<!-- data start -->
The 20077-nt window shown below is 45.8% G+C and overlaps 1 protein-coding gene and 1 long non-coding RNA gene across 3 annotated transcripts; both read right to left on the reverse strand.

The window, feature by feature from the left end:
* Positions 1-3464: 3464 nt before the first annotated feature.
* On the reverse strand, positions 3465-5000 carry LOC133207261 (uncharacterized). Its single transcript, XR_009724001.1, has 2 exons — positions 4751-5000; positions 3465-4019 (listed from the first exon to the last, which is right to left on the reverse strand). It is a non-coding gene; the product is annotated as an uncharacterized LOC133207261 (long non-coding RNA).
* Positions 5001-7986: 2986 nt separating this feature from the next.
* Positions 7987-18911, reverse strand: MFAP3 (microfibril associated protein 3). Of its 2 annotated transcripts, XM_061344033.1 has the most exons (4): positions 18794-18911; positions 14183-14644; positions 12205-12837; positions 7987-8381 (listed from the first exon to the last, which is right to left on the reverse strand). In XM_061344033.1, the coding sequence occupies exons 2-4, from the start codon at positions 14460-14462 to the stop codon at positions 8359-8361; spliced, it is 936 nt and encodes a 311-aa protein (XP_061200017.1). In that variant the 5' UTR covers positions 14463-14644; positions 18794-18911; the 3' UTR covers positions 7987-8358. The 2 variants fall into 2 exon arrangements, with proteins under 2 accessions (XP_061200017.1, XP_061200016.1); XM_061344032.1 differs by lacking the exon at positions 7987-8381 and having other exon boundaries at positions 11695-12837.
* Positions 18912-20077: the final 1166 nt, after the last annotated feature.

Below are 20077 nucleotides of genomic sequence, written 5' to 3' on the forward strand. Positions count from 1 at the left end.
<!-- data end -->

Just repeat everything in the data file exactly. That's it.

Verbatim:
The 20077-nt window shown below is 45.8% G+C and overlaps 1 protein-coding gene and 1 long non-coding RNA gene across 3 annotated transcripts; both read right to left on the reverse strand.

The window, feature by feature from the left end:
* Positions 1-3464: 3464 nt before the first annotated feature.
* On the reverse strand, positions 3465-5000 carry LOC133207261 (uncharacterized). Its single transcript, XR_009724001.1, has 2 exons — positions 4751-5000; positions 3465-4019 (listed from the first exon to the last, which is right to left on the reverse strand). It is a non-coding gene; the product is annotated as an uncharacterized LOC133207261 (long non-coding RNA).
* Positions 5001-7986: 2986 nt separating this feature from the next.
* Positions 7987-18911, reverse strand: MFAP3 (microfibril associated protein 3). Of its 2 annotated transcripts, XM_061344033.1 has the most exons (4): positions 18794-18911; positions 14183-14644; positions 12205-12837; positions 7987-8381 (listed from the first exon to the last, which is right to left on the reverse strand). In XM_061344033.1, the coding sequence occupies exons 2-4, from the start codon at positions 14460-14462 to the stop codon at positions 8359-8361; spliced, it is 936 nt and encodes a 311-aa protein (XP_061200017.1). In that variant the 5' UTR covers positions 14463-14644; positions 18794-18911; the 3' UTR covers positions 7987-8358. The 2 variants fall into 2 exon arrangements, with proteins under 2 accessions (XP_061200017.1, XP_061200016.1); XM_061344032.1 differs by lacking the exon at positions 7987-8381 and having other exon boundaries at positions 11695-12837.
* Positions 18912-20077: the final 1166 nt, after the last annotated feature.

Below are 20077 nucleotides of genomic sequence, written 5' to 3' on the forward strand. Positions count from 1 at the left end.